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  • Writer's pictureJohn Pohl

I will be showing some of my paintings in the exhibition Art in the Cathedral, which takes place in the historic Christ Church Cathedral, 635 Sainte-Catherine St. W. (métro McGill) from June 29 to July 10. The exhibition, which is open daily, from 9 a.m. to 5 p.m., is in a large area next to the altar.

The exhibition, curated by Professor Norman Cornett, accompanies the musical event Jazz in the Cathedral, that features three free concerts and an appearance on July 6 at 1 p.m. by Oliver Jones, guest of honour of Art in the Cathedral.

The one-hour concerts all start at 4 p.m.and feature:

July 3: A jazz Mass with Pianist Matt Herskowitz with homily by vocalist Ranee Lee

July 5: Pianist Matt Herskowitz with vocalist Mademoiselle Balladin

July 6: Pianist Matt Herskowitz with vocalist Mademoiselle Balladin

I will attend these concerts and be available to discuss my paintings following the concerts. I will also host a “Meet the Artist” event on Friday, July 8, 2 p.m. to 4 p.m.

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  • Writer's pictureJohn Pohl

This exhibition, which opened Thursday, July 16, runs to August 22 at McBride Contemporain, 372 Sainte-Catherine St. The exhibition has one small work by each of about 80 artists, and is hung salon style, which is the opposite of the contemporary style of hanging paintings on white walls with plenty of space between works.

This piece, Marguerite Bourgeoys Park Sculpture 4, is 12" x 16", oil on canvas mounted on a wood panel. It was the fourth version of a painting started on site in the Pointe Saint-Charles park with fellow artist Barry MacPherson in 2017. The first two paintings were done in plein air, that is, in the park itself. I did two more in the studio, of which this was the best.

However, don't think that this is an accurate representation of the actual sculpture, an impressive open work in metal. It is a highly abstracted image. The figures are trees.

To quote from the gallery's press release: "What the Salon des refusés came to represent was the always renewing idea that official styles and sanctioned art movements are not necessarily as vital as much that is done under the radar, outside the mainstream. What McBride Contemporain proposes to do with this exhibition, is to offer a context in which a group of committed artists can exhibit one strong piece each, together, and invite the visual arts public to come discover some fresh voices in small, two-dimensional format, shown alongside other artists who already have been well introduced.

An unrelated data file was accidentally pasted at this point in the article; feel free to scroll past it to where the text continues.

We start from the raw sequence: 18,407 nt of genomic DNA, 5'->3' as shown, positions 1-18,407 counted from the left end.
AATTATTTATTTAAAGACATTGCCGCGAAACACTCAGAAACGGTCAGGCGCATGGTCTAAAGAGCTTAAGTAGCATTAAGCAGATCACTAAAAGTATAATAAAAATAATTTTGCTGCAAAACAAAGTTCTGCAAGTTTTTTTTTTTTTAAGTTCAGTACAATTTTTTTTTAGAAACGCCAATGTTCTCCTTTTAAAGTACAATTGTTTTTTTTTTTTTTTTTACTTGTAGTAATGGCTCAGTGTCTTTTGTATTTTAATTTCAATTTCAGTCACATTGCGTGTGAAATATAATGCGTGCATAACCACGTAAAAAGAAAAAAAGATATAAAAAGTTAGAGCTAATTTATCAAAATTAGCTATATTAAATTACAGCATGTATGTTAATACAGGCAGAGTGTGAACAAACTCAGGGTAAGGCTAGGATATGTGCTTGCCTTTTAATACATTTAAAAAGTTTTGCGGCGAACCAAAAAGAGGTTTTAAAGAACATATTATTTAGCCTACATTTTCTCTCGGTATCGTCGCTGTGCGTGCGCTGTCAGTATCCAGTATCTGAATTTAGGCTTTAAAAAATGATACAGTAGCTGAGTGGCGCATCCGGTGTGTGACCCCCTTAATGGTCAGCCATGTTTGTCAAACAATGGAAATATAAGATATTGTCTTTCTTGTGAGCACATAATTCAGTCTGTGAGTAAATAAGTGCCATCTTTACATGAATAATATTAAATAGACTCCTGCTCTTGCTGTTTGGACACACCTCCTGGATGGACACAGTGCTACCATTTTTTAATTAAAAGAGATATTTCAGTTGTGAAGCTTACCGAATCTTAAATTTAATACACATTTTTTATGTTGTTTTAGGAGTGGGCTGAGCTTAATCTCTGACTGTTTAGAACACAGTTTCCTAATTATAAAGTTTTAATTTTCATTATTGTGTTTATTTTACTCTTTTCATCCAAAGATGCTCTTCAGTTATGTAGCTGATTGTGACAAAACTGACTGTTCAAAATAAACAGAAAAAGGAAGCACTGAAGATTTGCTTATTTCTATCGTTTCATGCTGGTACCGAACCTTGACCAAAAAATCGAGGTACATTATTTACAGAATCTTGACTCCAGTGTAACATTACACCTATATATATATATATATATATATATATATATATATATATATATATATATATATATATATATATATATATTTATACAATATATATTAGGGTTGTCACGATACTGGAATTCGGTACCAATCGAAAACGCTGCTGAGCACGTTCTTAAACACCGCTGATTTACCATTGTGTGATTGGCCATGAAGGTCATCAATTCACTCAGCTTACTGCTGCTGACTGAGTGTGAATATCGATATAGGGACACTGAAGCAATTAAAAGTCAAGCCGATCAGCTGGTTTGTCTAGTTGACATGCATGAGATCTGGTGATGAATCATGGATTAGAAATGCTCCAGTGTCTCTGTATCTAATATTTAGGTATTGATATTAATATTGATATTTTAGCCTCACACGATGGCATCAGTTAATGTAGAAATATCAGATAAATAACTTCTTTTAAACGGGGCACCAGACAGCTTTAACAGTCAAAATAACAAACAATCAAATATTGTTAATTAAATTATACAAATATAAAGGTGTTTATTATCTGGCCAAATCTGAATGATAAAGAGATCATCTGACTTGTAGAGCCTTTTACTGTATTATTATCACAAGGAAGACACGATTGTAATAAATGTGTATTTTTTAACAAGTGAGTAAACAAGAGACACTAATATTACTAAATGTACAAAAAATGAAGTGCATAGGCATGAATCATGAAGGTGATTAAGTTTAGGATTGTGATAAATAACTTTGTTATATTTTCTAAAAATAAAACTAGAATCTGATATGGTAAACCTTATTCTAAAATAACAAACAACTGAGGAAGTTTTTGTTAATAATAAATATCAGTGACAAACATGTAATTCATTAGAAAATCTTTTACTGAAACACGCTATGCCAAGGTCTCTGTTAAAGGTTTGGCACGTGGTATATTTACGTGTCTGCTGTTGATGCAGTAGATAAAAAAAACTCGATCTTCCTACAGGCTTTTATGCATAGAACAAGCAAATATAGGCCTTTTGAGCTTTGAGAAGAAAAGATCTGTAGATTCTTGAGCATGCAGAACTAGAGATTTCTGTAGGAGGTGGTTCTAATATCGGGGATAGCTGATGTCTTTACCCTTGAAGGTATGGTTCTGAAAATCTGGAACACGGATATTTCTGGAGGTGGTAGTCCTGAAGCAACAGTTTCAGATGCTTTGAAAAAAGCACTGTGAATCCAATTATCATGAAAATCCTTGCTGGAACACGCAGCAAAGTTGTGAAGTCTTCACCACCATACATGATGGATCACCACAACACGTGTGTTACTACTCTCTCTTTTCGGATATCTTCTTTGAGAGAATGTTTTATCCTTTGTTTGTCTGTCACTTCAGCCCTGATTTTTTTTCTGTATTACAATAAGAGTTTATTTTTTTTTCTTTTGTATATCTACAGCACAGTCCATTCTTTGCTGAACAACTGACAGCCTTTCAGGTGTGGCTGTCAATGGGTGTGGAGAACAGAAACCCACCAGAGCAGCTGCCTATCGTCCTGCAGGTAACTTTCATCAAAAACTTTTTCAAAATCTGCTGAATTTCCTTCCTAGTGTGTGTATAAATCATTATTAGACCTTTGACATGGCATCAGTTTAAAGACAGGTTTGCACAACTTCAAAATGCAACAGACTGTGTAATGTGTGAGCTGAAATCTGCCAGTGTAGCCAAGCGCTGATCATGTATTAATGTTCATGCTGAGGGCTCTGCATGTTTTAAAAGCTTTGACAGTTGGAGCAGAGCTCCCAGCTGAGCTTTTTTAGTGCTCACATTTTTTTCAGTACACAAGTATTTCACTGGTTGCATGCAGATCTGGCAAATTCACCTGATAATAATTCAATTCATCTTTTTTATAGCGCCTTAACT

"What we intend by this project is to recognize that excellent, complex and uplifting art is being made that doesn’t always get the chance to have a public viewing. We believe in the importance of jumpstarting renewal and bringing new things to light, in order to reestablish the innate equality of all artists' creation."

Benjamin Klein curated this exhibition.

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  • Writer's pictureJohn Pohl

Some bad, but a lot of good this year. Covid cancelled MTL en Arts, the downtown Montreal street festival where I was so successful in 2019, at least in terms of the number of people who saw my paintings.

Then I learned that another annual event was cancelled, not by Covid but by the retirement of the main organizer. That was the Mount Royal Cemetery exhibition.

Then, in May, the gallery in the building where my studio is located (4710 Saint- Ambroise St. in Montreal), postponed an annual exhibition that I was making a painting for. The exhibition took place, but mostly online. The show is mounted in the gallery, but can be seen only from doors at either end. (My entry, called Altered Stakes, is shown below. The idea was how art and music might win the day).

I took the downtime afforded by Covid to do the application process for a professional membership in Regroupment des artistes en arts visuels du Québec (RAAV). In June, I learned that I was accepted -- I am now a professional artist!

But even more exciting was that Benjamin Klein, curator for McBride Contemporain ( invited me to participate with about 80 other artists in an exhibition titled Salon des refusés, a reference to the Impressionist painters who in 1862 organized their own exhibition after being rejected by the official salon.

Altered Stakes is made from transfers of photocopies of some of my life drawings onto a 24- inch-square wood panel and painted in acrylic.

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